Good morning! My name is Cheryl Davis. I came to faith as a teenager in Dayton, Ohio, after I was invited by a friend to attend a Valentine banquet where the pastor spoke about God’s love. When my parents later divorced during those awkward years of adolescence, my faith in Christ brought much comfort and hope. That growing understanding of the reality of God’s love captivates me to this day.
My college years at Campbellsville were transformative as I came to understand different perspectives and viewpoints and what it meant to follow Christ. Robert and I met there and he proposed while we were on a BSU choir tour in New Orleans on St. Patrick’s Day. That should have given me some clues about the future, but I’m still glad I said yes! A few years later, we welcomed Brandon into our lives and began the joyous and challenging journey of being parents. I understood the immensity of God’s love more deeply from the first moment I looked into our son’s eyes.
After working part-time while Brandon was an infant, I returned to the Kentucky Baptist Convention (KBC) to work full-time in the music area (where I first met the talented Kathy Collier) and later had the great opportunity to work with folks like Chip Miller and Jim Hawkins. Eventually though, the shift toward fundamentalism began to be apparent at the KBC. As my view and understanding of God continued to enlarge and grow to become more inclusive, those in leadership positions at the KBC increasingly held views that seemed exclusive, with little room for those with a more nuanced and thoughtful practice of faith.
Around that time, Robert and I visited Highland and from our first Sunday here, we knew we had found our spiritual home. It felt like cool, refreshing water for our thirsty souls. We completely immersed ourselves, thriving on a deeper under-standing of faith and seeing the world anew. Looking back now, I somehow knew instinctively that being at Highland might be “dangerous” in terms of my employment at the KBC. But I honestly didn’t care, as this community became the place we reoriented ourselves weekly. The idea that loving our neighbors was encompassed in our love of God was truly transforming.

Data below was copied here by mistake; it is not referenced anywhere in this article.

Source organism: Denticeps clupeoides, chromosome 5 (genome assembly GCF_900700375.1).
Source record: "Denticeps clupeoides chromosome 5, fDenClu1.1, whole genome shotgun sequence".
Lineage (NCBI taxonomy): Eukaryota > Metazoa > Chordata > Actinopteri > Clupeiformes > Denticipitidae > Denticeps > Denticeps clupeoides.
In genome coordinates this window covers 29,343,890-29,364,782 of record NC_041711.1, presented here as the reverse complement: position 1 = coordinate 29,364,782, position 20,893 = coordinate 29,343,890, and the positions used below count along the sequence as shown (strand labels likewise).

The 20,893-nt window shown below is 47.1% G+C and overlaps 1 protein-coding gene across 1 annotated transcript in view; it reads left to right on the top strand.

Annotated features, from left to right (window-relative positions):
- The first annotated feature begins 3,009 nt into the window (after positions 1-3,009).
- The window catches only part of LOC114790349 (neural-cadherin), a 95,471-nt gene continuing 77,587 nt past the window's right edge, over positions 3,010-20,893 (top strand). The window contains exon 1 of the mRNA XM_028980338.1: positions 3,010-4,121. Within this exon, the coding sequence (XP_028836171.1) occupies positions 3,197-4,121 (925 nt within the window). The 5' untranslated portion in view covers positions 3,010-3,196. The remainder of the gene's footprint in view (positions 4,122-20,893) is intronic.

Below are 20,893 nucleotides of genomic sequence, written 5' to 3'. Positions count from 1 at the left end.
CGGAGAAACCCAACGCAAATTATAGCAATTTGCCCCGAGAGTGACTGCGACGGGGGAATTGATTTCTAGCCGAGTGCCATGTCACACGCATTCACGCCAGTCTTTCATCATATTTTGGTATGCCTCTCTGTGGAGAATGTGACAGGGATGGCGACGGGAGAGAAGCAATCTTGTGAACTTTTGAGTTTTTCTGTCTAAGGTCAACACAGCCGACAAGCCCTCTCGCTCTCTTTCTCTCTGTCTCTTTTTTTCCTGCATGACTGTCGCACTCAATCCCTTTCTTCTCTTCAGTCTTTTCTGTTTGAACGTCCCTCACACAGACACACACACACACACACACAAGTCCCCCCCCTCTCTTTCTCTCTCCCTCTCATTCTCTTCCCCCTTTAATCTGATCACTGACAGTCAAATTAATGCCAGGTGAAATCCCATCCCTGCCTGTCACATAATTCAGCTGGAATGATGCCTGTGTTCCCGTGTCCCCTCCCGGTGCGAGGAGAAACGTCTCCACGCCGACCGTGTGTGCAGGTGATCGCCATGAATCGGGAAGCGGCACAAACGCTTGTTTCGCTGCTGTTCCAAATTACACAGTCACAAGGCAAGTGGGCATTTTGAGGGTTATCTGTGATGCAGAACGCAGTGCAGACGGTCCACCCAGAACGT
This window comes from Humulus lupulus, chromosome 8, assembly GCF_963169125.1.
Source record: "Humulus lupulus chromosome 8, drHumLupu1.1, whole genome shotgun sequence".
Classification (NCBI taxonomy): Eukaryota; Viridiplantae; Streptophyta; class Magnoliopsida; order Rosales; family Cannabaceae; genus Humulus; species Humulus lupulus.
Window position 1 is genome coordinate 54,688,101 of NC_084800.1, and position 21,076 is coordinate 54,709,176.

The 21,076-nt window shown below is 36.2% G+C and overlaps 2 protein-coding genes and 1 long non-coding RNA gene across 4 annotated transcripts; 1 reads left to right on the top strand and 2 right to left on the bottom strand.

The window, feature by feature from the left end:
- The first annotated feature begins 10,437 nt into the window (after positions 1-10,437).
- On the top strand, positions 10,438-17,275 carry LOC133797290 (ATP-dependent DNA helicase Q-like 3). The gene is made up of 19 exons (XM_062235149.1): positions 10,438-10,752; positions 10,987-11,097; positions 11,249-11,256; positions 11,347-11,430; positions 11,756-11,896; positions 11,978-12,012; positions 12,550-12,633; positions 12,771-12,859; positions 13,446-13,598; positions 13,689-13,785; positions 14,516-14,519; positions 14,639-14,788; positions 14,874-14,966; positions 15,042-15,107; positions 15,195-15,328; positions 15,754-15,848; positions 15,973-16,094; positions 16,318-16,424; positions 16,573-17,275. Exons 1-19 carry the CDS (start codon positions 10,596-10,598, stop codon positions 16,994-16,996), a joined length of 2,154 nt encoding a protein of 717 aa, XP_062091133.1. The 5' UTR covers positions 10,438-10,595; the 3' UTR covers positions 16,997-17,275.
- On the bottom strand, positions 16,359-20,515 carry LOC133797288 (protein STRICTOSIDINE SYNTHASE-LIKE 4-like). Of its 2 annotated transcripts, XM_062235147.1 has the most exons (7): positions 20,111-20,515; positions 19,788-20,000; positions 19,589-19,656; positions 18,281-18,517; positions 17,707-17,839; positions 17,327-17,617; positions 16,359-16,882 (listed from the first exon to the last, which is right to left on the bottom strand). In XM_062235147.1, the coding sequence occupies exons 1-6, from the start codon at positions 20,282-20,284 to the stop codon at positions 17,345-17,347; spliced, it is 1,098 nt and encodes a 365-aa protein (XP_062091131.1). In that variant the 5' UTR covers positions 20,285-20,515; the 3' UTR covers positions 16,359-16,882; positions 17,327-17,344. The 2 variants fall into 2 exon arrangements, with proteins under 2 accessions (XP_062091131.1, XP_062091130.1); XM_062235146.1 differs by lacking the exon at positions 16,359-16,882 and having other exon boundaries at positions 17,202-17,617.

Since then, I’ve found that being a part of this community of faith is both comforting and disturbing. Being involved with Friday Church has been among the most profound experiences I have had. It has both softened my heart toward those on the margins and hardened my resolve to work toward justice. Over the past several years, seeing the suffering of migrants in Morocco continues to disturb and motivate me.
A couple of years ago, as media attention increased around Highland’s stance on same-sex marriage, I was told by leadership at the KBC that I would need to move my membership from Highland if I wanted to continue my employment there. This was completely unexpected, as I naively thought my long tenure of excellent service would somehow insulate me from their new leadership and its hard-line policies. As a woman now in my 50’s who had not been on job search in nearly 30 years, I made the painful decision that I would not jeopardize my family financially. My supervisor was sympathetic toward my situation and with Joe’s help, we worked out an arrangement that I would join Deer Park to satisfy this new employment requirement.
As you can imagine, this never sat well with me! Although the people at Deer Park were kind and encouraging, and though I could attend Highland quietly, not being able to worship and serve here freely, openly and fully, weighed on my spirit. Disheartened after many months, I realized that full-time positions with an appropriate salary in a place I could serve joyfully were not plentiful. I began to wonder if I could find such a place.
Then last summer, through Kathey Golightly Sanders, I learned about a position available with a non-profit agency called Tek4Kids that helps kids in Haiti through education and technology. Before long, I was interviewing for the job and with a familiar lump in my throat that comes in such moments, I called Robert on the way home, stuck in bridge traffic, but somehow sure I would be offered the job despite my rusty interview skills. Tek4Kids allows me the joy and often difficult challenge of working toward justice for some of “the least of these” in our world today.
With deep joy and gratitude for this beloved community of faith, I look forward to this opportunity to serve you as a deacon once again… made all the sweeter by knowing I can freely do so!